Injunctive relief is an extraordinary remedy. Fancy v. Egrin, 177 Mich.App. 714, 719, 442 N.W.2d 765 (1989). A preliminary injunction serves to preserve the status quo pending a final hearing, enabling the rights of the parties to be determined without injury to either party. Id. To determine whether this equitable relief should be granted, the issuing court must consider "(1) the likelihood that the party seeking the injunction will prevail on the merits, (2) the danger that the party seeking the injunction will suffer irreparable harm if the injunction is not issued, (3) the risk that the party seeking the injunction would be harmed more by the absence of an injunction than the opposing party would be by the granting of the relief, and (4) the harm to the public interest if the injunction is issued." Alliance for Mentally Ill of Michigan, supra at 660-661, 588 N.W.2d 133. All these prerequisites must be met before a preliminary injunction may be granted. See Michigan Coalition of State Employee Unions v. Civil Service Comm., 465 Mich. 212, 226, 228, 634 N.W.2d 692 (2001).

First, we consider the trial court's conclusion that PhRMA was likely to prevail on the merits of its case because the DCH did not have the authority to implement the drug rebate and preauthorization policies with regard to Medicaid and non-Medicaid, state-funded, health care programs. On appeal, PhRMA, the intervening plaintiffs, and amici curiae4 argue that the DCH was not so empowered because no specific statute directed the DCH to implement the policies, and, the only purported authority to impose the requirements with regard to the Medicaid program was 2001 PA 60, § 2204, which was unconstitutional.

In considering this issue, we must examine general principles of administrative law. The DCH is a principal department in the executive branch. MCL 330.3101. The functions, powers, and duties of the DCH, as an executive agency, are allocated by law, i.e., by executive order or legislation. See Const 1963, art 5, § 2; Straus v. Governor, 459 Mich. 526, 534, 592 N.W.2d 53 (1999). Statutes are the primary source of administrative power; thus, whether an administrative agency has a particular power is typically a matter of statutory construction. Alcona Co. v. Wolverine Environmental Production, Inc., 233 Mich.App. 238, 247-248, 590 N.W.2d 586 (1998). Consistent with the goal of effectuating legislative intent, the power conferred includes that which is expressly granted and that which is granted by necessary or fair implication, i.e., "powers necessary to a full effectuation of authority expressly granted." In re Quality of Service Standards for Regulated Telecommunication Services, 204 Mich.App. 607, 613, 516 N.W.2d 142 (1994). However, to comport with the delegation doctrine, Const 1963, art 4, § 1, and the separation of powers doctrine, Const 1963, art 3, § 2, the legislative grant of authority must include standards that sufficiently check the exercise of delegated power—that are as precise as the subject matter permits considering its complexity—yet allow the Legislature to "avail itself of the resources and expertise of agencies and individuals to assist the formulation and execution of legislative policy." Taylor v. Gate Pharmaceuticals, 248 Mich.App. 472, 478, 639 N.W.2d 45 (2001), quoting Blue Cross & Blue Shield of Michigan v. Governor, 422 Mich. 1, 51, 367 N.W.2d 1 (1985).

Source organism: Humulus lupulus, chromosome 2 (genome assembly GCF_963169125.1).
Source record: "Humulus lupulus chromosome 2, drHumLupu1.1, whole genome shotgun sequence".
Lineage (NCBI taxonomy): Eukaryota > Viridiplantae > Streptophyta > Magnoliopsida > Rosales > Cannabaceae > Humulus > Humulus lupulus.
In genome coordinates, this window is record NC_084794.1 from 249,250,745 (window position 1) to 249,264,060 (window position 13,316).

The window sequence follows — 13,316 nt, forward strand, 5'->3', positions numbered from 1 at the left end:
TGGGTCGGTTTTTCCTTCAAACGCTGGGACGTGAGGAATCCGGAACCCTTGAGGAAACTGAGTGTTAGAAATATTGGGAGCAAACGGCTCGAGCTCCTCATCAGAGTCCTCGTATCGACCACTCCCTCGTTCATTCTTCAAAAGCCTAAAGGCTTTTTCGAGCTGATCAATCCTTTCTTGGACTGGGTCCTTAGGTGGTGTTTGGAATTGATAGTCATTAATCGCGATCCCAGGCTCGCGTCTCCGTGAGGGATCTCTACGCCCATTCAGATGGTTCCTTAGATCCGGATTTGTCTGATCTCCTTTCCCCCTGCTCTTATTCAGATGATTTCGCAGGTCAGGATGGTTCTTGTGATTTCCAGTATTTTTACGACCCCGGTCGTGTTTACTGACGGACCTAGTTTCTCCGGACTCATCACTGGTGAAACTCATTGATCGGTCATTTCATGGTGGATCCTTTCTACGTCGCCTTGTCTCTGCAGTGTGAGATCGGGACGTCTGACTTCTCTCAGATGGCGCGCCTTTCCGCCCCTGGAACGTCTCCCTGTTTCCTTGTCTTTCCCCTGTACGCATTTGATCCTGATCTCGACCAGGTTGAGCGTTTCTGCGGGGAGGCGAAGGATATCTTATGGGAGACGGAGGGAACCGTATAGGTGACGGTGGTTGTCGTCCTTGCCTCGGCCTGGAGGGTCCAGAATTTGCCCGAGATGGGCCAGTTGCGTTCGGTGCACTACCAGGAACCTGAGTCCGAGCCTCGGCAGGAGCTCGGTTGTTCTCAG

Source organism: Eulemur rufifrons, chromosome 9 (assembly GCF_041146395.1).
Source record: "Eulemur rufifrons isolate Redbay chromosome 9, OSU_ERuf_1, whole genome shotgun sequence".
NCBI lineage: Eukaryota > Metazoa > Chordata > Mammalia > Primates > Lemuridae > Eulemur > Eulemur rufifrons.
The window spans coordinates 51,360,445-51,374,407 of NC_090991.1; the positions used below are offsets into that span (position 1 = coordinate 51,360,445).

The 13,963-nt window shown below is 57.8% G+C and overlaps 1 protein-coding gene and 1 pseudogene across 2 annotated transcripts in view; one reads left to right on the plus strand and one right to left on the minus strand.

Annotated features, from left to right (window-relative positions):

Pursuant to the Social Welfare Act (SWA), M.C.L. § 400.1 et seq. the DCH is responsible for establishing and administering medical assistance programs in the state, including the Medicaid program. See M.C.L. § 330.3101. Consistently...